Nov. 5 (UPI) -- Still polishing off that Halloween candy?
There could be a reason people just can't stop eating certain foods. It may have to do with the ingredients, and a new study suggests product labeling may not be an accurate guide.
In a study published Tuesday in the journal Obesity and presented at the Seventh Annual Obesity Journal Symposium during ObesityWeek in Las Vegas, researchers at the University of Kansas point the finger at so-called "hyper-palatable" foods.
The researchers sought to assess just what ingredients or groups of ingredients make up these "hyper-palatable" foods -- snacks and fast-food products some people have difficulty putting down.
Most hyper-palatable foods are loaded with fat, sugar, carbohydrates or salt, but to date there hasn't been a broadly accepted definition of what constitutes products in this category.
These are foods like "many meats, protein-based dishes such as bacon and eggs, many cakes, cookies, ice creams, and many snacks such as crackers, pretzels and buttered popcorn and biscuits," lead author Tera Fazzino, assistant professor of psychology at the University of Kansas and associate director of the school's Cofrin Logan Center for Addiction Research and Treatment at the Life Span Institute, told UPI.
For the research, Fazzino and her colleagues used specialty software to identify and quantify common ingredients and nutrition information for 7,757 food items listed in the U.S. Department of Agriculture's Food and Nutrient Database for Dietary Studies.
The researchers looked specifically for products in which "the synergy between key ingredients... creates an artificially enhanced palatability experience that is greater than any key ingredient would produce alone."
They sorted foods with these synergies into three "clusters" -- products with combinations of fat and sodium, products with combinations of fat and simple sugars, and products with combinations of carbohydrates and sodium.
In general, they found that 62 percent of foods in the USDA database met the criteria for at least one of the three clusters of hyper-palatable food, with 70 percent high in fat and sodium. Another 25 percent of the hyper-palatable foods were high in fat and sugar, while 16 percent of the foods were high in carbohydrates and sodium.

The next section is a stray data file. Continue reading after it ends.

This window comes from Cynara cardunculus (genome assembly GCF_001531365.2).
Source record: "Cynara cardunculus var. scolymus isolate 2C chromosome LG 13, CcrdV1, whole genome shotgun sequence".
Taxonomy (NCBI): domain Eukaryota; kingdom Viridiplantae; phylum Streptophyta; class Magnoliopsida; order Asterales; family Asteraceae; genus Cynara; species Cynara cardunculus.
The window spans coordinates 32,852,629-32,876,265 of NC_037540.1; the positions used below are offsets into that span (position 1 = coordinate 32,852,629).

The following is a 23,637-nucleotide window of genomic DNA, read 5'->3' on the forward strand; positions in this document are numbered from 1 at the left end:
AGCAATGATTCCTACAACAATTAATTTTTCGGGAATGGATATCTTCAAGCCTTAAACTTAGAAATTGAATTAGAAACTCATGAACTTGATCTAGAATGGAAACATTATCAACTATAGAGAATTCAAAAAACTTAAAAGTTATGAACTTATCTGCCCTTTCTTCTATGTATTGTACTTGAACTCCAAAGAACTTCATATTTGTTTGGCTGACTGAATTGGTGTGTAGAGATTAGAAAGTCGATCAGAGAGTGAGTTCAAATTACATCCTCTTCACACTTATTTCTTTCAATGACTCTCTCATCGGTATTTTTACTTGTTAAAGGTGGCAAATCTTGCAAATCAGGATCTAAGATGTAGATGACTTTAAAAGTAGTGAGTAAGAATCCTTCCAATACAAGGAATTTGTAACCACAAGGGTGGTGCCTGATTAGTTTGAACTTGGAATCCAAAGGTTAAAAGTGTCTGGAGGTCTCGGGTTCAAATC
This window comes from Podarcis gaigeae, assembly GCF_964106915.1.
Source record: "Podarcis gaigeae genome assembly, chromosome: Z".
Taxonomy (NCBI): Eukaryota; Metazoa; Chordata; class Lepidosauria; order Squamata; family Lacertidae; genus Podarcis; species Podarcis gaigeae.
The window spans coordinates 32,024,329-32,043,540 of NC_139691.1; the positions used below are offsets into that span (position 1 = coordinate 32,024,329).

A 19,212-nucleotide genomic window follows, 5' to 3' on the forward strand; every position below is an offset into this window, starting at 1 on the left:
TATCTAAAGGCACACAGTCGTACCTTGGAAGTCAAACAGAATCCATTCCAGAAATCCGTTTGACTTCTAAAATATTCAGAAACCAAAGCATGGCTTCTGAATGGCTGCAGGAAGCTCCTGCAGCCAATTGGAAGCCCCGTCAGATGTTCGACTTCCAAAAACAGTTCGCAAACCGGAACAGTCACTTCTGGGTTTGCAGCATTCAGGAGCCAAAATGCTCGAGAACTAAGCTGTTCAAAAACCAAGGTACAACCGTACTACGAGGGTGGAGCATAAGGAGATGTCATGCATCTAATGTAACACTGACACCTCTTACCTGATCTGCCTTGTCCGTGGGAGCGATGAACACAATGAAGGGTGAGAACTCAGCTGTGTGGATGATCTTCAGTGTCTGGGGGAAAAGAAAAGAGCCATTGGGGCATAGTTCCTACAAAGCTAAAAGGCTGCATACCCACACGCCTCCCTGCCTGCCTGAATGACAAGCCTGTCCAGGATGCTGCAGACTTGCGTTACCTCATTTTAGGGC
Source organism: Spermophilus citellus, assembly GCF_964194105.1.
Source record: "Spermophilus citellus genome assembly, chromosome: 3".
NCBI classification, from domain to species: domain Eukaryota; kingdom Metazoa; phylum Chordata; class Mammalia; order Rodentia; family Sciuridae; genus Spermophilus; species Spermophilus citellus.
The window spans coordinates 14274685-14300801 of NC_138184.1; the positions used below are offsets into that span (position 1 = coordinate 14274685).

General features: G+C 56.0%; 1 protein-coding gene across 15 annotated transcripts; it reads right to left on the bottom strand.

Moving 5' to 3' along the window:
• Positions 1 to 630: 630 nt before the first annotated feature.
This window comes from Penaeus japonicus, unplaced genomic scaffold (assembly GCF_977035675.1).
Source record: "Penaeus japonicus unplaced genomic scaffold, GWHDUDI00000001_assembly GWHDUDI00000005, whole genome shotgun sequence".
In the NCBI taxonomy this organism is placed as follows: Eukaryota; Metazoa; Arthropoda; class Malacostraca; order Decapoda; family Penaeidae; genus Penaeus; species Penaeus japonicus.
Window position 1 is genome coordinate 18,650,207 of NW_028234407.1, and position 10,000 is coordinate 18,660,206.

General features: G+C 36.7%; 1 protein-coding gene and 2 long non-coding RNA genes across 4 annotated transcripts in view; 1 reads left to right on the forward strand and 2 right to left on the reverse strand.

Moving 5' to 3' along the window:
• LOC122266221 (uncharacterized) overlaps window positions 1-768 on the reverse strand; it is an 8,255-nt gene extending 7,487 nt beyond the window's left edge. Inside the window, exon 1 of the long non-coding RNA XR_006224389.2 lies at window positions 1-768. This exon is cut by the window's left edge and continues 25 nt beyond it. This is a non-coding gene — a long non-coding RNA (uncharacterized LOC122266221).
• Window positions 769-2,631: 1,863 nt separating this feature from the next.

Interestingly, items labeled as reduced or no fat, sugar, salt or calories represented 5 percent of the hyper-palatable foods identified by the researchers. And, of all items labeled as low, reduced or no sugar, fat, sodium or sugar in the USDA database, 49 percent met the authors' criteria for hyper-palatable.
"Keeping in mind that hyper-palatable foods contain multiple ingredients that enhance palatability, a combination of sugar, fat, sodium, and/or carbohydrates, people might examine whether foods they eat contain multiple ingredients such as fat and sodium, particularly at high levels," Fazzino said. "Foods that would not be expected to be hyper-palatable are ones that are naturally occurring and have limited additional ingredients, such as a fresh apple."
Offering people a difference to choose healthier foods that don't fit into the hyper-palatable category -- with labels in grocery stores or some type of restrictions in schools -- could help reduce consumption of them, but more research will be needed, she said.
Fazzino said someday the team's research might offer guidance to policymakers hoping to warn consumers about hyper-palatable foods and improve the diet of children, and they plan to build on this work by analyzing how the ubiquity of hyper-palatable foods in the U.S. diet compares to foods available in other nations.